By Scott Strasser, February 27 2017 —
With the Students’ Union annual general election period in full swing, the Gauntlet decided to look back at a few former SU presidents and see what they’ve been up to since their time at the University of Calgary. We delved into what issues and initiatives characterized their terms as student leaders and how their experience shaped their future careers.
Hardave Birk: 2012–13.
As SU president, Hardave Birk laid the groundwork for the MacHall lease negotiations between the SU and the U of C. The dispute over the building’s ownership eventually culminated in the current lawsuit.
His term as president was characterized by other MacHall contract negotiations as well. He renegotiated the SU’s food court agreement with Pepsi and a contract with the university over space agreements in the building.
Birk also led a large student consultation regarding the future of MacHall after university administration proposed to redevelop the building in 2012. Birk organized surveys, townhalls and forums to garner student feedback on the building’s future. He said more than 6,000 students — a quarter of the U of C undergraduate population — engaged in the consultation.
“That set a groundwork and a basis for what the SU is still advocating for to this day on what we think the future of the building should be,” Birk said.
Before he became president, Birk was the SU vice-president external in 2010–11. He said his biggest accomplishment during that period was lobbying the provincial government alongside other members of the Council of Alberta University Students to amend the provincial Elections Act.
“[We] secured a meeting with the Minister of Justice at the time, Jonathan Denis, and convinced him to make the change to the Elections Act to make it easier for students to pick their own residency where they vote,” Birk said.
After graduating from the U of C, Birk moved to Ottawa to work for Canadian Senator Doug Black — the former chair of the U of C Board of Governors.
Birk worked under Black for three years in various roles, starting as a legislative assistant before being promoted to policy advisor, then director of policy. While working for Black, Birk completed a Masters degree in political management at Carleton University.
After nearly three years working in Black’s office, Birk left Parliament Hill in 2016 for a position with the Federation of Canadian Municipalities (FCM). For the last six months, he has worked for the FCM as a government relations advisor, helping the organization’s board members advocate at the federal level.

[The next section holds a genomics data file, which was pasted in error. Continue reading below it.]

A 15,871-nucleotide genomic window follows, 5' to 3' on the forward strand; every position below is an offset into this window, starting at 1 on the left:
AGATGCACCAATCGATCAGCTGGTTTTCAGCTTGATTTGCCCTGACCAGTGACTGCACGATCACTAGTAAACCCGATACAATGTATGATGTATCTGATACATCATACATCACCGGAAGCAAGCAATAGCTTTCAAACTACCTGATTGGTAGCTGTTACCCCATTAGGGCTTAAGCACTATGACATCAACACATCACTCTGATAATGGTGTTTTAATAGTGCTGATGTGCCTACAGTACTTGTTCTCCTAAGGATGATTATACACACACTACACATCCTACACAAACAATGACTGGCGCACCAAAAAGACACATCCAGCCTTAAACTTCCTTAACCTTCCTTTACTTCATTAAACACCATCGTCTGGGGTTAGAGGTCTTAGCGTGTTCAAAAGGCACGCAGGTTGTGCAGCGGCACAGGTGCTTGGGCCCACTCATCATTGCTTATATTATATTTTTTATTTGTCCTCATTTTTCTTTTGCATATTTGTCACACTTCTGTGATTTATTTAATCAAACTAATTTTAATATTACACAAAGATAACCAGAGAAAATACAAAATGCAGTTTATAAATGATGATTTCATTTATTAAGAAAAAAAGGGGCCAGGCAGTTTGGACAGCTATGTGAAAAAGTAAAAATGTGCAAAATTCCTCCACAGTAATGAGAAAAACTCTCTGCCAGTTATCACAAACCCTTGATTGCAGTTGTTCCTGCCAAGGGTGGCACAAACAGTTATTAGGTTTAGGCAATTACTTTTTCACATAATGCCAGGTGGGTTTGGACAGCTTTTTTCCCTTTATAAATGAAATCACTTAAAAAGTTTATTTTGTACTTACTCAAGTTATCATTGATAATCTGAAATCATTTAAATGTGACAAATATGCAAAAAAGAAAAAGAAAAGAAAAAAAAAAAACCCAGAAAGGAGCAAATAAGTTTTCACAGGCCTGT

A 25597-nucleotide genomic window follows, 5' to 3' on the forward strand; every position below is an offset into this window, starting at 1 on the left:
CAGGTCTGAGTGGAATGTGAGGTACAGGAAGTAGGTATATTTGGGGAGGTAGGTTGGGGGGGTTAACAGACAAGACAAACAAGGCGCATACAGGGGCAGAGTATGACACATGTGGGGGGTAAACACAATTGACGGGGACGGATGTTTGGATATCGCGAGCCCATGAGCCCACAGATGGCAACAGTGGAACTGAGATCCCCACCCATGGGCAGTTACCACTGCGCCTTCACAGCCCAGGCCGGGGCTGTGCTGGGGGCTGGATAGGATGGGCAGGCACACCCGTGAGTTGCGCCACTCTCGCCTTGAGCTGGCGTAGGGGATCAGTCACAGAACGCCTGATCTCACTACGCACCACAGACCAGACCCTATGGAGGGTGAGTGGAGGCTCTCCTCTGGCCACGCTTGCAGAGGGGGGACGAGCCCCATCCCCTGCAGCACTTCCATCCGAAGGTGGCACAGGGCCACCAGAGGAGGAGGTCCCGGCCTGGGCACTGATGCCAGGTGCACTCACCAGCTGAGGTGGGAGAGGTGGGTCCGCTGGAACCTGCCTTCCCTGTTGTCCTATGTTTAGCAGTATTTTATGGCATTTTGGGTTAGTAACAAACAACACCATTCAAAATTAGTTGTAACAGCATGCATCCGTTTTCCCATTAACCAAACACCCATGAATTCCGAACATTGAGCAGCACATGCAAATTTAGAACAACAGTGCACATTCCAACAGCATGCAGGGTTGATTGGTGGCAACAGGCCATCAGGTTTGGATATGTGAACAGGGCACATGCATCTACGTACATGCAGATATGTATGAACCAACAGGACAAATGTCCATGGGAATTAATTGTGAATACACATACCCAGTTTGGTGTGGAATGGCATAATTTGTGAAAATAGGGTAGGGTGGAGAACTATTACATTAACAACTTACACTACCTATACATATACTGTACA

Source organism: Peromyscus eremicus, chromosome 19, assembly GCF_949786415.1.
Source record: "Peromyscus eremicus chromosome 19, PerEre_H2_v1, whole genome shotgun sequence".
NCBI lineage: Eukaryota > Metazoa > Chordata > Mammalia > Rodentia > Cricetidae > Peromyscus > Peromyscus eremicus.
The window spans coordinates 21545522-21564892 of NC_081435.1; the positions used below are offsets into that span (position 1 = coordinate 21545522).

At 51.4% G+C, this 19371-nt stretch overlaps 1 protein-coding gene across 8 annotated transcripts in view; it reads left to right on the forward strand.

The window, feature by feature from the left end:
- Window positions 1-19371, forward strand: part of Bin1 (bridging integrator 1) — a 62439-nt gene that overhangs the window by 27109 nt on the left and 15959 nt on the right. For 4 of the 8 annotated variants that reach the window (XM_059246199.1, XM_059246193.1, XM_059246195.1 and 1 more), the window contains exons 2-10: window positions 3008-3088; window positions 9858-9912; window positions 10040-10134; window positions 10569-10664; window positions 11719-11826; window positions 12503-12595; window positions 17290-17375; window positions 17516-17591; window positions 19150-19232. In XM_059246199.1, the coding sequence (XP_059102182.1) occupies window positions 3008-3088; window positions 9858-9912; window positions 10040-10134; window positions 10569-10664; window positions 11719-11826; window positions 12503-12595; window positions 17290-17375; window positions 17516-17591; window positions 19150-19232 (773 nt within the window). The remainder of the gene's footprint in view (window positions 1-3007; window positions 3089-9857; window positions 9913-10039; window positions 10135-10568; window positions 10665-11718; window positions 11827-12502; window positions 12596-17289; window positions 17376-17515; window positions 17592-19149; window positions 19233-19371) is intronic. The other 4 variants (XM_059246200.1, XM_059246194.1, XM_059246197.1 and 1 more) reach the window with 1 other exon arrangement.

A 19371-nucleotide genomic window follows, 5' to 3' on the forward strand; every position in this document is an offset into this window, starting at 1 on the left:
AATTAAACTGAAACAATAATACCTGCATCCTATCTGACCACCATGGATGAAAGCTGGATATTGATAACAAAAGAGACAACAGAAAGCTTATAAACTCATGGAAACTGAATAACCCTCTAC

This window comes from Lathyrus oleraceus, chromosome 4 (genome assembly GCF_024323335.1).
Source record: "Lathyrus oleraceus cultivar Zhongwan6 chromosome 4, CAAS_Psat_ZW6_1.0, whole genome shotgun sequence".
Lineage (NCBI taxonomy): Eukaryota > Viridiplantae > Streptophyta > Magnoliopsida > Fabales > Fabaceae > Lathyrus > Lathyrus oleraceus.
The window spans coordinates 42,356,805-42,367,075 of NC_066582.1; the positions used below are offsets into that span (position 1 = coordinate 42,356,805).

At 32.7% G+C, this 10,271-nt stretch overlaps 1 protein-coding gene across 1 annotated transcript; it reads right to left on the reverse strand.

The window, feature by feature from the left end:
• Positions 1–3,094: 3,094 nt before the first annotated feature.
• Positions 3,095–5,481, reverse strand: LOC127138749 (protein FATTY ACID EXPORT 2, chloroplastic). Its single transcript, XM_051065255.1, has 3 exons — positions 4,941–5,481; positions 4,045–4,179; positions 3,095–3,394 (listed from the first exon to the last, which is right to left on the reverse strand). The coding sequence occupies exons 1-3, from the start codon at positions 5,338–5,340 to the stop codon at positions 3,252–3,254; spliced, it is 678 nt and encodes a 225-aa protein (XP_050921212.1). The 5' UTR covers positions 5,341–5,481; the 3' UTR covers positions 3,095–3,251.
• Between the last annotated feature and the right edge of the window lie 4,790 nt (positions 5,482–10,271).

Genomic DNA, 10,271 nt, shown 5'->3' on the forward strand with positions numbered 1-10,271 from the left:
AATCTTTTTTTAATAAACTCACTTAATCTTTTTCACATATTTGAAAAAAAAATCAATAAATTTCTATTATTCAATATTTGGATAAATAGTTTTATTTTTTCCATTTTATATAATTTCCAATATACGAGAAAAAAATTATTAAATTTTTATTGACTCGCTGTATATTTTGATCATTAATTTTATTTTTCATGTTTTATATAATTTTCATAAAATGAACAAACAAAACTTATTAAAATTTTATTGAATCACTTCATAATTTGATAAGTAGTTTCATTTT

Bryan West 2004–06
Bryan West’s two years as SU president were characterized by large-scale initiatives at the U of C that remain in place to this day.
During his time in the SU, West played a role in persuading the provincial government to implement the current inflation-tied tuition cap — a cap on tuition fee increases set to the Canadian Consumer Price Index. Outside of a tuition freeze like the one currently in place, this cap still applies to all 26 public post-secondary institutions in Alberta.
West said that during his early days as SU president, budget cuts from Ralph Klein’s Progressive Conservative government and tuition fee increases as high as seven per cent a year were a constant worry for students. To fight these issues, the SU started a “war chest” with funds that went towards television commercials and print advertisements. He said the goal was to get student issues on the minds of voters and candidates leading up to the 2004 provincial election.
“We had tracking data at the time showing the various issues that people were talking about and education had started around number 60,” West said. “By the time the election rolled around, we had gotten it up to issue number one or two.”
While Klein’s PCs still won the election that year, the party lost several seats in Calgary — notably in ridings that included post-secondary institutions. To compensate for his loss of support among post-secondary students, West said Klein made sure to better address post-secondary issues from then on.
“[Klein] promised to address education because he had lost all the ‘university ridings’,” West said. “He implemented a tuition freeze, [reshaped] the ministry of advanced education and appointed Dave Hancock to lead that. They started a review, increased funding to all the universities and then eventually, the product of that review was that they pegged annual tuition increases to CPI.”
On a hyper-local level, West helped forge the Quality Money program in 2004, which is a partnership between the SU and the U of C that provides approximately $1.7 million per year in funding towards on-campus initiatives. The program is still popular and was recently approved by the Board of Governors to continue until 2021.
After graduating from the U of C, West attended law school at Queen’s University. Following his time at law school, he moved back to Calgary to work as an associate for Bennett Jones LLP. His work for Bennett Jones focused on employment and commercial litigation, including construction, contract, partnership and real estate disputes.